More Than Words

“On behalf of the President of the United States, the United States Navy and a grateful Nation, please accept this flag as a symbol of our appreciation for your loved one’s honorable and faithful service.”

I first heard those words in December 1973 at my father’s funeral. At that point in my life, my funeral experiences were limited. I had never been to a gravesite much less one where a flag was presented to a widow or child.

I was not prepared for what I heard from the officer. I was rooted to the spot and my heart, already broken by the death of my dad, somehow clenched. “The Nation” was grateful.

Presidents come and go, ie. Nixon was the President when my dad died. I knew no one in the echelons of the US Navy, upper or otherwise. But the Nation? The people “of the nation” were all around me and they were also citizens in the furthest corners of our country. Nonetheless, they were represented in the ceremony, in the flag presentation and in the words of recognition. From that moment on, I waited and listened for those words at funerals. They always moved me to tears.

Military service is a shared experience of which I have no first hand knowledge. I wonder if there is a deep warrior camaraderie that instantly comprehends a service person’s experience when they identify their war – Korea, Vietnam, Iraq, Afghanistan – and the location – Chosin, Gulf of Tonkin, Fallujah, Kamdesh. They just know. And maybe they know, better than anyone else, what it is like to return from the war and deal with an injury, nightmares, PTSD. Maybe they just know.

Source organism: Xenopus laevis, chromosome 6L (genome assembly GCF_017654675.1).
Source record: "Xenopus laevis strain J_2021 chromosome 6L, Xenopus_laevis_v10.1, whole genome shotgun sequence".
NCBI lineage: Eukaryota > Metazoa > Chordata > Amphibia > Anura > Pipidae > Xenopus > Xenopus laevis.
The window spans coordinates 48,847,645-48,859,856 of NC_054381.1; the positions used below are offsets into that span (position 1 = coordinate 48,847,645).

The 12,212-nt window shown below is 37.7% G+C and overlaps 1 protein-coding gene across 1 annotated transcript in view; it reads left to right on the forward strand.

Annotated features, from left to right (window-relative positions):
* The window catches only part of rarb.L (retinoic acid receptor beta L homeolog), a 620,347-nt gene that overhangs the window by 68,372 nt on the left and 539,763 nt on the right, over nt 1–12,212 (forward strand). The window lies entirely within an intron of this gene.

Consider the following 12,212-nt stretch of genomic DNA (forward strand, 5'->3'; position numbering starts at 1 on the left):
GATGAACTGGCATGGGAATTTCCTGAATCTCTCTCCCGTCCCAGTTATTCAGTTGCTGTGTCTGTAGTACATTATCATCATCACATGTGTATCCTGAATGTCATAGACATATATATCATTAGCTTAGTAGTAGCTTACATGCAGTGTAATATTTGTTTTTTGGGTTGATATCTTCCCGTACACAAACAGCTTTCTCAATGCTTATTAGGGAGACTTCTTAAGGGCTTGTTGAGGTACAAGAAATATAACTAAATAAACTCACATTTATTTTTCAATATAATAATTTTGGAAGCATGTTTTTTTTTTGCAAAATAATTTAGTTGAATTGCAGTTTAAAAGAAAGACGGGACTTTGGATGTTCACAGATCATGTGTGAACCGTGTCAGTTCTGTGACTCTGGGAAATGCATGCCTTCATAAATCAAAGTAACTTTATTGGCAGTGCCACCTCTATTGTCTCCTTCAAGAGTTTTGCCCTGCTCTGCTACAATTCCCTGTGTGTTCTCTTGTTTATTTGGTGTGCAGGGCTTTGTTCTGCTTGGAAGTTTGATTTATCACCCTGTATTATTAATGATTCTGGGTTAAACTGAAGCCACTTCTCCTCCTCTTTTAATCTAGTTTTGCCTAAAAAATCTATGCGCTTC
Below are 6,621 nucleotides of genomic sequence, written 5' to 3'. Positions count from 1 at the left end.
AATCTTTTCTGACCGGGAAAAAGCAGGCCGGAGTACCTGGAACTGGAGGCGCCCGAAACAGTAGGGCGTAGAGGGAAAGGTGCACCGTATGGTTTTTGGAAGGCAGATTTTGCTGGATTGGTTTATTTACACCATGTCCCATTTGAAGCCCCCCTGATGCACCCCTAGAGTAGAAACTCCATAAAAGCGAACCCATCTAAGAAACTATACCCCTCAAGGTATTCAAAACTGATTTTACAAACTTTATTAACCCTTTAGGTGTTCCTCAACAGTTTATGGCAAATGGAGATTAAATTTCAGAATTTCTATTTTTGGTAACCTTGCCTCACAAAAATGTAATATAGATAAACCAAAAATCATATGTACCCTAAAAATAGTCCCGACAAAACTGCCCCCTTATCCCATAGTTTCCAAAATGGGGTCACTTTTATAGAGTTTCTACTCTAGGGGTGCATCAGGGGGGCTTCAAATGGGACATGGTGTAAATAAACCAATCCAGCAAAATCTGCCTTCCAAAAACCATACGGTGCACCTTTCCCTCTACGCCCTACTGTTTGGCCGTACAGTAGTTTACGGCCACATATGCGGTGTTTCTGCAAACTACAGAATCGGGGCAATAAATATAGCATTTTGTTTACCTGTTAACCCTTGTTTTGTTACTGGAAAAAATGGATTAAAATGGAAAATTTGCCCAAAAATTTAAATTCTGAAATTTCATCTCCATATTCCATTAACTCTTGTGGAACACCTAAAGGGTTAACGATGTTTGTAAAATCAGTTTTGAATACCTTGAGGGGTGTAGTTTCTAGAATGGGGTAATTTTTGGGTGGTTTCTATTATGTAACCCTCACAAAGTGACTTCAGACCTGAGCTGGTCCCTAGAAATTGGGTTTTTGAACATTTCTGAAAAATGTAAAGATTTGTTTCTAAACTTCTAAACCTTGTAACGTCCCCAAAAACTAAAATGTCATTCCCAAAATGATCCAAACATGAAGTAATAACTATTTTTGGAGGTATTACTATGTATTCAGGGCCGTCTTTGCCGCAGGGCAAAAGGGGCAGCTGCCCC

I only acknowledge what it is like to be on the other side. Waiting for the deployed loved one to return unharmed, unscathed. My brother served three tours in Vietnam and my nephew served in Iraq. Sons and daughters of friends served our country home and abroad. I know what it is to worry every day about their safety. I can tell you that said more rosaries during those times of deployment than any other time in my life, before or since.

While my family no longer serves overseas, someone else’s son, daughter, husband, wife, father or mother is there. I still pray for our military.They protect us night and day. In “The Watch”, a poem recited at some naval retirements, these lines stand out to me on Veterans Day: “He stood the watch so that we, our families and our fellow countrymen could sleep soundly in safety. Each and every night…”

Thank God for those in all branches of the military. Thank God for our veterans. Thank God for those who answered when called. Thank God for those who volunteered before being called. For all those who gave years of their lives to “honorable and faithful service” and for all of those who gave the last measure of their lives.

I will always be part of the “grateful Nation” who honors your service.



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